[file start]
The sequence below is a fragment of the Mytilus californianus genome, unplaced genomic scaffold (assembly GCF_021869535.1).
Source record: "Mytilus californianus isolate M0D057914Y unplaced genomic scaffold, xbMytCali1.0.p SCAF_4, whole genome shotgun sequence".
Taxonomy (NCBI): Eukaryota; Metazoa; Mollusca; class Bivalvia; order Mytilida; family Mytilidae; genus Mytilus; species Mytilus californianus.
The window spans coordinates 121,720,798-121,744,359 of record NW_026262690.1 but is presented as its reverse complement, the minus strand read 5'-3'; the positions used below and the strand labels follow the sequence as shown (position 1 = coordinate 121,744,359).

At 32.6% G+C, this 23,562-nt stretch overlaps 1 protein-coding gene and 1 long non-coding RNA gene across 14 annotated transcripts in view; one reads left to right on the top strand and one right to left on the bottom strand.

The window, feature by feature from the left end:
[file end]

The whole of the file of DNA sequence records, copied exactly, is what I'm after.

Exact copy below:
The sequence below is a fragment of the Mytilus californianus genome, unplaced genomic scaffold (assembly GCF_021869535.1).
Source record: "Mytilus californianus isolate M0D057914Y unplaced genomic scaffold, xbMytCali1.0.p SCAF_4, whole genome shotgun sequence".
Taxonomy (NCBI): Eukaryota; Metazoa; Mollusca; class Bivalvia; order Mytilida; family Mytilidae; genus Mytilus; species Mytilus californianus.
The window spans coordinates 121,720,798-121,744,359 of record NW_026262690.1 but is presented as its reverse complement, the minus strand read 5'-3'; the positions used below and the strand labels follow the sequence as shown (position 1 = coordinate 121,744,359).

At 32.6% G+C, this 23,562-nt stretch overlaps 1 protein-coding gene and 1 long non-coding RNA gene across 14 annotated transcripts in view; one reads left to right on the top strand and one right to left on the bottom strand.

The window, feature by feature from the left end: